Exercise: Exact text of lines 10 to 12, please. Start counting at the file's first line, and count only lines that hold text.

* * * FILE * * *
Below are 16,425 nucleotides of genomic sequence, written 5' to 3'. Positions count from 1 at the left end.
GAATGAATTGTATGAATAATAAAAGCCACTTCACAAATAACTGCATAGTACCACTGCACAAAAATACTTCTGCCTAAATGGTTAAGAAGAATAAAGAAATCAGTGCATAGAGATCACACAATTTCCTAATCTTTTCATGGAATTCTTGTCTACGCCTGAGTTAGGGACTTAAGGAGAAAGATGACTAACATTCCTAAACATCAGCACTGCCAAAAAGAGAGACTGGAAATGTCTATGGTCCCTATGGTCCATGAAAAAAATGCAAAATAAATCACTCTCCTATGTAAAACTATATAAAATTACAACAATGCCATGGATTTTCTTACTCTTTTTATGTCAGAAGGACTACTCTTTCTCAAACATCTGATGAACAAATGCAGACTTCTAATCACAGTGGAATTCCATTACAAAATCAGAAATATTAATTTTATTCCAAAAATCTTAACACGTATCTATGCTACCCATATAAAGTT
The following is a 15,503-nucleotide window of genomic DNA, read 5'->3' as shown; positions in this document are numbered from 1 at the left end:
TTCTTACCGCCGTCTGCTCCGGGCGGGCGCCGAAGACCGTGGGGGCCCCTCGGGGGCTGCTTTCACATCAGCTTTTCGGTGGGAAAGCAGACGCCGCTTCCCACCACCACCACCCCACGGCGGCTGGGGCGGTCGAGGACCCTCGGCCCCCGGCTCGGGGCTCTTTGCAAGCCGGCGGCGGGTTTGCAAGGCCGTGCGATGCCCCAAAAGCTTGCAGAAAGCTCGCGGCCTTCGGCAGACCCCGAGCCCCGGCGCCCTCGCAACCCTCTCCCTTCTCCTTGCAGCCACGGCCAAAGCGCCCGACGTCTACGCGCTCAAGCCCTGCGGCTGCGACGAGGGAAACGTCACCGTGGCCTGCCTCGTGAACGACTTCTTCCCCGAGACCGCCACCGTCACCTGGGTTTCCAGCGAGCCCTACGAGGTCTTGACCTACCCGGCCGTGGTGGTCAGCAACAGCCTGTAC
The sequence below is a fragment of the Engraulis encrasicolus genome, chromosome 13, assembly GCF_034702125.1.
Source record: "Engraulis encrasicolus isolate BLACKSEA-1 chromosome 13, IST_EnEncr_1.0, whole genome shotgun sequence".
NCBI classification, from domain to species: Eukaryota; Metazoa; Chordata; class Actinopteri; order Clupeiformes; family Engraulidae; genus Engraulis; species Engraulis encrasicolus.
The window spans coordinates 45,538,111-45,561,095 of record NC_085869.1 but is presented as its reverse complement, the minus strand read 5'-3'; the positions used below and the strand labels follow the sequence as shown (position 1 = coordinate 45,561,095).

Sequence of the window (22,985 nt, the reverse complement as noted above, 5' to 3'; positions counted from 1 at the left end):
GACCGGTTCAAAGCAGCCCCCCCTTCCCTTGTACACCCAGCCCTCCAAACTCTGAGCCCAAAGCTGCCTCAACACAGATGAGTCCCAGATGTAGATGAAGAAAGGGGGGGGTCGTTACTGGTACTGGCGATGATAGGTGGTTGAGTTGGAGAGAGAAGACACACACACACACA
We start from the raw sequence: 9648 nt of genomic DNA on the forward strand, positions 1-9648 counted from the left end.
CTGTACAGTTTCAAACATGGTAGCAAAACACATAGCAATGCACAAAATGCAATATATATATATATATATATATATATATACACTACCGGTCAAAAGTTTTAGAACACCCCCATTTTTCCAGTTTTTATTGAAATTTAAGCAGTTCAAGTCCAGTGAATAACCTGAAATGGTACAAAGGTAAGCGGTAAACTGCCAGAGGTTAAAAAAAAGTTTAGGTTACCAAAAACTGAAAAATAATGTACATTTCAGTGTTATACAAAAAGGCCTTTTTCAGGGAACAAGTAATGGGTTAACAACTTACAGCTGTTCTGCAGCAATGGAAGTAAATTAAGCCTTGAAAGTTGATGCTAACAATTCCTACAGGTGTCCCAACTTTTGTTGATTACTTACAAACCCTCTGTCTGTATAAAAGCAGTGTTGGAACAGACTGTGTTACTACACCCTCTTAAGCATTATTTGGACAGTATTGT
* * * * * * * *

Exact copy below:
GACCGGTTCAAAGCAGCCCCCCCTTCCCTTGTACACCCAGCCCTCCAAACTCTGAGCCCAAAGCTGCCTCAACACAGATGAGTCCCAGATGTAGATGAAGAAAGGGGGGGGTCGTTACTGGTACTGGCGATGATAGGTGGTTGAGTTGGAGAGAGAAGACACACACACACACA
We start from the raw sequence: 9648 nt of genomic DNA on the forward strand, positions 1-9648 counted from the left end.
CTGTACAGTTTCAAACATGGTAGCAAAACACATAGCAATGCACAAAATGCAATATATATATATATATATATATATATATACACTACCGGTCAAAAGTTTTAGAACACCCCCATTTTTCCAGTTTTTATTGAAATTTAAGCAGTTCAAGTCCAGTGAATAACCTGAAATGGTACAAAGGTAAGCGGTAAACTGCCAGAGGTTAAAAAAAAGTTTAGGTTACCAAAAACTGAAAAATAATGTACATTTCAGTGTTATACAAAAAGGCCTTTTTCAGGGAACAAGTAATGGGTTAACAACTTACAGCTGTTCTGCAGCAATGGAAGTAAATTAAGCCTTGAAAGTTGATGCTAACAATTCCTACAGGTGTCCCAACTTTTGTTGATTACTTACAAACCCTCTGTCTGTATAAAAGCAGTGTTGGAACAGACTGTGTTACTACACCCTCTTAAGCATTATTTGGACAGTATTGT